This is the first critical study in English to focus exclusively on the work of Marie NDiaye, born in central France in 1967, winner of the Prix Femina (2001), the Prix Goncourt (2009), shortlisted for the Man Booker International Prize (2013), and widely considered to be one of the most important French authors of her generation. Andrew Asibong argues that at the heart of NDiaye's world lurks an indefinable `blankness' which makes it impossible for the reader to decode narrative at the level of psychology or event.
NDiaye's texts explore social stigmata and familial disintegration with a violence unmatched by any of her contemporaries, but in doing so they remain as strangely affectless and `unrecognizable' as their dissociated protagonists.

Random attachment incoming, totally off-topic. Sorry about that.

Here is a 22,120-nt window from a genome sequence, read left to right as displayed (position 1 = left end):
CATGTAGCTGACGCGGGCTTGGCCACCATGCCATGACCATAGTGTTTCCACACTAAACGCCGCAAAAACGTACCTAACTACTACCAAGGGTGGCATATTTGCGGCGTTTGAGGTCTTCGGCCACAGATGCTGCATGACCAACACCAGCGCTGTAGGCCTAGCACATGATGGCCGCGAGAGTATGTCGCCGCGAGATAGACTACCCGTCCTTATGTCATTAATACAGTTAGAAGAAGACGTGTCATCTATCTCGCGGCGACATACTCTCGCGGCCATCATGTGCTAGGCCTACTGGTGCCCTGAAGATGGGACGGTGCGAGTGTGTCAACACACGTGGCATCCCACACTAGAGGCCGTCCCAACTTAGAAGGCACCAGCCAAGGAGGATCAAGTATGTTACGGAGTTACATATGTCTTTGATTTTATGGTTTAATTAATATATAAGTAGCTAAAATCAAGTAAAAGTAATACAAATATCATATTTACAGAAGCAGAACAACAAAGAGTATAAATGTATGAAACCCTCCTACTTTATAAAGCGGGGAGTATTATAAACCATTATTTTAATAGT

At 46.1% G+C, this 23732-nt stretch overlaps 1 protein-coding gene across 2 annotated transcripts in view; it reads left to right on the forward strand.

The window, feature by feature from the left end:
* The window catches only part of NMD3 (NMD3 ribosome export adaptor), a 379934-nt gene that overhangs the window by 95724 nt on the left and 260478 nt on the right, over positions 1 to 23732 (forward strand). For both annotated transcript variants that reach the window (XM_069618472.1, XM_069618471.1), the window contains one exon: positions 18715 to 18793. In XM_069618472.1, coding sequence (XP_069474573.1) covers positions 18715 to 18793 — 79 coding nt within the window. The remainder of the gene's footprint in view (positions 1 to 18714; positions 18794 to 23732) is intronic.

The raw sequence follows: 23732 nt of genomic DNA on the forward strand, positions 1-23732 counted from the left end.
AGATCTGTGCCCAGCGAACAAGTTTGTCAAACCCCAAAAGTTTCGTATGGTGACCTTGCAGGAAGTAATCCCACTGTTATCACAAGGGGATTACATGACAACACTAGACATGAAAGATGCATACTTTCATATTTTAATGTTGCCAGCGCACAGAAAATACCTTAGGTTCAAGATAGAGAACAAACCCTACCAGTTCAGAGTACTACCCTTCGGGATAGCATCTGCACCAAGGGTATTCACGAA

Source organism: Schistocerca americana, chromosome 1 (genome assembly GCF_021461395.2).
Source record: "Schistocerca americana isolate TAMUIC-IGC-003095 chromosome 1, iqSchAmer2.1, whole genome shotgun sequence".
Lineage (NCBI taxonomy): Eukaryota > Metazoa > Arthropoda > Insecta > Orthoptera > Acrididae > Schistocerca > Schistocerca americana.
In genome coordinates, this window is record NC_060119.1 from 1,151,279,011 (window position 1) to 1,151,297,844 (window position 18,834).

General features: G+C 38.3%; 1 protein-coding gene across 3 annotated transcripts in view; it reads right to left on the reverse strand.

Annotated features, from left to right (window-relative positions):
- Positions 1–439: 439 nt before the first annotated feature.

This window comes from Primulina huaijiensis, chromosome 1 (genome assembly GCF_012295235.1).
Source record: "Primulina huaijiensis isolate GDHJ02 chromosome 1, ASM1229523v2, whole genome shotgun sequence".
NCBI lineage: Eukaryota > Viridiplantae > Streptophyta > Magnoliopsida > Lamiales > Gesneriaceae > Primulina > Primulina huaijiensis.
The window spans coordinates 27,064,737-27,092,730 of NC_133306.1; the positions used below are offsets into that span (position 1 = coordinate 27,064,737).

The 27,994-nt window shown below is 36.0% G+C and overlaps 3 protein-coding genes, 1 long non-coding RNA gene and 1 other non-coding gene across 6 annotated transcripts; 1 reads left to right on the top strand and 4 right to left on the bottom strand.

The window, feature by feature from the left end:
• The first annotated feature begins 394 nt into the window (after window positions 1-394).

Considering each of NDiaye's works in chronological order (including her novels, theatre, short fiction and writing for children), Asibong assesses the aesthetic, emotional and political stakes of NDiaye's portraits of impenetrable selfhood.
His book provides an original and provocative framework within which to read NDiaye as a simultaneously hybrid and hyper-French cultural figure, fascinating and fantastical practitioner of the postmodern - and reluctantly postcolonial - `blank arts'. An Open Access edition of this work is available on the OAPEN Library.